Israel discusses truce talks as Gaza desperation deepens

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Jerusalem, Feb. 26: Israel's war cabinet has discussed the next steps for negotiations towards a hostage deal and ceasefire in its war with Hamas, as concern deepens over the increasingly desperate situation faced by civilians in the devastated Gaza Strip.

An Israeli delegation that had travelled to Paris for fresh talks on a hostage deal returned to brief the country's war cabinet on Saturday night, according to an official and local media reports.

National security adviser Tzachi Hanegbi said in a televised interview shortly before the meeting that the "delegation has returned from Paris -- there is probably room to move towards an agreement".

Prime Minister Benjamin Netanyahu said the meeting would discuss the "next steps in the negotiations".

Local media later reported that the meeting had concluded with the cabinet agreeing to send a delegation to Qatar in the coming days to continue the talks.

As with a previous week-long truce in November that saw more than 100 hostages freed, Qatar, Egypt and the United States have been spearheading efforts to secure a deal.

Domestic pressure on the government to bring the captives home has also steadily mounted, with thousands gathering in Tel Aviv Saturday night at what has come to be known as "Hostages Square" to demand swifter action.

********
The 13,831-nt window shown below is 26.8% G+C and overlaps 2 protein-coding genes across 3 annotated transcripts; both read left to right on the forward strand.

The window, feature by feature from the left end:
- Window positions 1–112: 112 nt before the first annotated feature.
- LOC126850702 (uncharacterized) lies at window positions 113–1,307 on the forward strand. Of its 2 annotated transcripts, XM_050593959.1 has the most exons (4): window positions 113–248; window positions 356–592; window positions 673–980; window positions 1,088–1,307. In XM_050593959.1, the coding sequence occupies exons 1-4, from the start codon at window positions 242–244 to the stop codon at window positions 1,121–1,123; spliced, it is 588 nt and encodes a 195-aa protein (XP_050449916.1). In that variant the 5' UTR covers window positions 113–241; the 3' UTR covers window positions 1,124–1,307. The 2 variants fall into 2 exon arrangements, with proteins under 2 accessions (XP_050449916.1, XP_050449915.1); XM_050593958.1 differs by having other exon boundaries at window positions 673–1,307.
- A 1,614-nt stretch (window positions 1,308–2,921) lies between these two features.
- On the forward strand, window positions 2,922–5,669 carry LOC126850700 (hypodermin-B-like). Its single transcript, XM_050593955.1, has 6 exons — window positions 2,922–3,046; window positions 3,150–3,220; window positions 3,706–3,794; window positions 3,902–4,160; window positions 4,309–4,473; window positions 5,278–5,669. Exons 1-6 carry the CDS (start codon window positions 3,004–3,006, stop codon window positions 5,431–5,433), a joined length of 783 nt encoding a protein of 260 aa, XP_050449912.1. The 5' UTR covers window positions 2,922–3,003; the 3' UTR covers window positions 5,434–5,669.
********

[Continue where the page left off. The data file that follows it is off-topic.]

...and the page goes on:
"We keep telling you: bring them back to us! And no matter how," said Avivit Yablonka, 45, whose sister Hanan was kidnapped on October 7.

Anti-government protesters were also out in Tel Aviv, blocking streets and calling for Netanyahu's government to step down as authorities deployed water cannon and mounted officers in a bid to disperse them.

"They are not choosing the right path for us. Whether it's (the) economy, whether it's peace with our neighbours," 54-year-old software company CEO Moti Kushner said of the government, adding "it looks like they never want to end the war".

After more than four months of shortages inside the besieged Gaza Strip, the World Food Programme said this week its teams had reported "unprecedented levels of desperation", while the United Nations warned that 2.2 million people were on the brink of famine. In northern Gaza's Jabalia refugee camp, bedraggled children held out plastic containers and battered cooking pots for what little food was available.

Supplies are running out, with aid agencies unable to get into the area because of the bombing, while the trucks that do try to get through face frenzied looting. "We the grown-ups can still make it, but these children who are four and five years old, what did they do wrong to sleep hungry and wake up hungry?" one man said angrily.

Residents have resorted to eating scavenged scraps of rotten corn, animal fodder unfit for human consumption and even leaves.

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